How does Section 8 housing work?
After the landlord and tenant have been approved by the Section 8 housing voucher program, they enter into a lease agreement separate from the local public housing authority and Section 8 program. If a rental deposit is collected, it is paid directly by the tenant to the landlord and is not a part of the subsidy.
For example, say you own a two-bedroom single-family home in Orlando, Florida. You decide you want to rent the house for $1,225, which is close to the market rent for the specific neighborhood.
HUD’s fair market rent for 2020 in Orange County is $1,248, which means the maximum allowable rent you could charge would be $1,248. Let’s say you found a qualified tenant who had a voucher for $1,100. Each month your local PHA would pay you $1,100 directly, and the tenant would pay the remaining $125. If you found a tenant who qualified for the full $1,225, you could receive your entire $1,225 rental amount directly from the PHA each month.
How to become a Section 8 landlord
Landlords who want to participate in the Section 8 program should apply with the local public housing authority, providing basic information about themselves and the property include:
- Name and address of landlord
- Address of property
- Lease period or start date
- Proposed rental rate
- Included utilities
After reviewing your application, the PHA will inspect your property to ensure it is up to local health, safety, and building codes. The goal is not for the rental property to be in perfect, updated condition but for it to be “decent, safe, and sanitary housing” for a tenant. The property at minimum, should:
- Be free of chipped paint
- Have up-to-code plumbing and electrical
- Include heating or cooling units (depending on its location)
- Landlords who want to participate in the Section 8 program should apply with the local public housing authority, providing basic information about themselves and the property include:
If the PHA feels your asking rent is too high, they may require you to lower your rate to meet market standards. Once approved, you can find a qualifying tenant who meets your own tenant screening standards.
Pros of Section 8 tenants
Most landlords participate in Section 8 housing because all or most of the rent is guaranteed income. Landlords don’t have to worry about late or missed payment for the approved voucher amount since it’s paid directly from the PHA.
Partially prescreened tenants
The public housing authority has its own screening process for applicants which includes running a criminal background check, drug testing, and verification of income. It’s helpful to know the applicants have met certain standards to qualify for Section 8, but it’s highly recommended each landlord conduct their own tenant screening process as well.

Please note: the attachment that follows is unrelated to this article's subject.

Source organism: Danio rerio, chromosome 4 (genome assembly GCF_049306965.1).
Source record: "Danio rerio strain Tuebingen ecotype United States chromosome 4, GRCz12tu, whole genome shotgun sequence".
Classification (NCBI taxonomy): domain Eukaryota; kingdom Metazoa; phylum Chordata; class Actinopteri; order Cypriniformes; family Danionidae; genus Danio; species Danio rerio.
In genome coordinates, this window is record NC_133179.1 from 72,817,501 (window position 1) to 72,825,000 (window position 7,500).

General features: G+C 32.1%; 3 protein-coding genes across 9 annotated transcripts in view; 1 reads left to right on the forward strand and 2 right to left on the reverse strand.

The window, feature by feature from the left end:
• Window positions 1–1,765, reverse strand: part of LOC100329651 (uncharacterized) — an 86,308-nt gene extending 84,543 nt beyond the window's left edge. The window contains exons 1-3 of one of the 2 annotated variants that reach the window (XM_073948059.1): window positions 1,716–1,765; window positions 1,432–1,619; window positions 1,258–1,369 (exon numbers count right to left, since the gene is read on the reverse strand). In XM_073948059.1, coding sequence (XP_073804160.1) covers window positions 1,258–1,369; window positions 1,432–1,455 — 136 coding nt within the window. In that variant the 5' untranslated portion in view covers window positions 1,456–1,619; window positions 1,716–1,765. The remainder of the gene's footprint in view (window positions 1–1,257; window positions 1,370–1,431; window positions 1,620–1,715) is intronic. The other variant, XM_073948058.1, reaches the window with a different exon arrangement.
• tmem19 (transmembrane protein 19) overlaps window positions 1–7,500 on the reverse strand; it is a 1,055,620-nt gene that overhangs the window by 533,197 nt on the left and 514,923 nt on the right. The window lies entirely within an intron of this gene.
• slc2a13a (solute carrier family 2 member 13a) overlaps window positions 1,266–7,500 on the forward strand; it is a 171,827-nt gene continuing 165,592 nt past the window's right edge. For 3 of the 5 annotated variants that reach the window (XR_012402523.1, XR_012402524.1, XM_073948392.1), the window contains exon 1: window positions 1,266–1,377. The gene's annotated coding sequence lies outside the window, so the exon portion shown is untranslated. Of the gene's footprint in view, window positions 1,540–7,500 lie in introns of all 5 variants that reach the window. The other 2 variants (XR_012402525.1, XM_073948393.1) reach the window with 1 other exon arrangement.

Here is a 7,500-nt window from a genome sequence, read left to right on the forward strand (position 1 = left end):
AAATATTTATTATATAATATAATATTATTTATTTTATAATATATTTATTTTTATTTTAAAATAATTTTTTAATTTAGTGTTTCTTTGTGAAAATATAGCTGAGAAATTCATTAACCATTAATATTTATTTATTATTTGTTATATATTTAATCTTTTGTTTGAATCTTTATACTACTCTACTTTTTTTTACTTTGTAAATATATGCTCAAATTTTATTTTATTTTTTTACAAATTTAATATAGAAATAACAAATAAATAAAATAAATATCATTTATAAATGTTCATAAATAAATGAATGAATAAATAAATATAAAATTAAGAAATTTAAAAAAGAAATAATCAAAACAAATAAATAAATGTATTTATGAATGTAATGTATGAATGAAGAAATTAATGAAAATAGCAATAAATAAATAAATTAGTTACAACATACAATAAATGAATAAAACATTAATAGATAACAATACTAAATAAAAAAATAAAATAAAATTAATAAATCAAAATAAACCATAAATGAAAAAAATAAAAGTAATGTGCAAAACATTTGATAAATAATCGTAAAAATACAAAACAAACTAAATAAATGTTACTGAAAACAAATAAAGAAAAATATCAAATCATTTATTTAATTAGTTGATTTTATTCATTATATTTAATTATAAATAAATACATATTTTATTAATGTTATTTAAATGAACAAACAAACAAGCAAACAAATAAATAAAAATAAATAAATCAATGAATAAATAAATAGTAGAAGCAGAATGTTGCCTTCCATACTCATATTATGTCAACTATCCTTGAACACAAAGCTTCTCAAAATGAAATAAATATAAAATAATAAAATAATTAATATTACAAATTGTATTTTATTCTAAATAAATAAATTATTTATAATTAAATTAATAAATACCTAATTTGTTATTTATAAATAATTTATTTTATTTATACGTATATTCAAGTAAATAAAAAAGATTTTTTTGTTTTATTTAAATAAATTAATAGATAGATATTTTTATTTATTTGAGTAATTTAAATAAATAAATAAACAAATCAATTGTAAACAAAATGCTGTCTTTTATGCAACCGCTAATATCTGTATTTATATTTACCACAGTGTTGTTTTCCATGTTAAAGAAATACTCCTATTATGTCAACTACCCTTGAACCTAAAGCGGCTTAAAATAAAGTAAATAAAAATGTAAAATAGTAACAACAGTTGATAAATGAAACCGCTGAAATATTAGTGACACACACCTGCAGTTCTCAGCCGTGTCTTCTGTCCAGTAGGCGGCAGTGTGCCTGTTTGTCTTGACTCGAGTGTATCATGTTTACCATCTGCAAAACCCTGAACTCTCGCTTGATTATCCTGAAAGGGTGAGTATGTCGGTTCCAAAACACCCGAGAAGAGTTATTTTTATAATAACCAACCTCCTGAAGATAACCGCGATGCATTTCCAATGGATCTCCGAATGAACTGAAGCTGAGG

Lower vacancy rates
In most areas demand for Section 8 approved housing far outpaces supply, which means when a vacancy does occur, it’s filled quickly. Residents often stay in Section 8 housing for longer, as well, because of its guaranteed rental assistance, as long as there is not a dramatic change in their income or family size.
HUD and many local PHAs offer free websites to advertise housing specifically for Section 8 tenants. This reduces advertising costs and gets your rental in front of more applicants.
Cons of Section 8 tenants
Each year, the local housing authority will send someone to conduct an inspection of your property to ensure it remains compliant to their standards for Section 8 housing. If you fail the inspection, you will be required to fix the issues or you could risk losing your subsidy.
Rental pricing caps
HUD determines your maximum allowable rent, capping your rental income based on the number of bedrooms the property has for the designated area. Meaning if HUD says the fair market rent for a three-bedroom rental in your area is $1,387, you cannot charge more than that amount even if market rents would allow. If you are in an area that justifies a higher rental rate than HUD’s defined fair market rent, it may not make sense to rent to a Section 8 tenant.
Delay in first month’s rent
A common practice in rental real estate is to collect a security deposit and first month’s rent before move-in. But with Section 8 housing, the first month’s rent is not paid to the landlord until after the tenant has moved in — and it can even be delayed by one to several months. However, once the initial payment is distributed, deposits are consistent. If you cannot financially sustain the property until then, renting to Section 8 may not be a good option.
Potentially challenging tenants
Tenants who participate in Section 8 are low-income families who qualified because they make no more than 50% of the median income for the area. Lack of job stability or earning just enough to support your family’s need for food, shelter, clothing, and other basic necessities can make it difficult to pay rent on time — even if it’s a portion of the rent.
Some landlords feel lower-quality tenants are more common in Section 8 housing, leading to more problems, property damage, headaches, and evictions. While that statement can be true of any tenant regardless of their income, it is a risk. Quality tenant screening can help you avoid renting to a “challenging tenant.”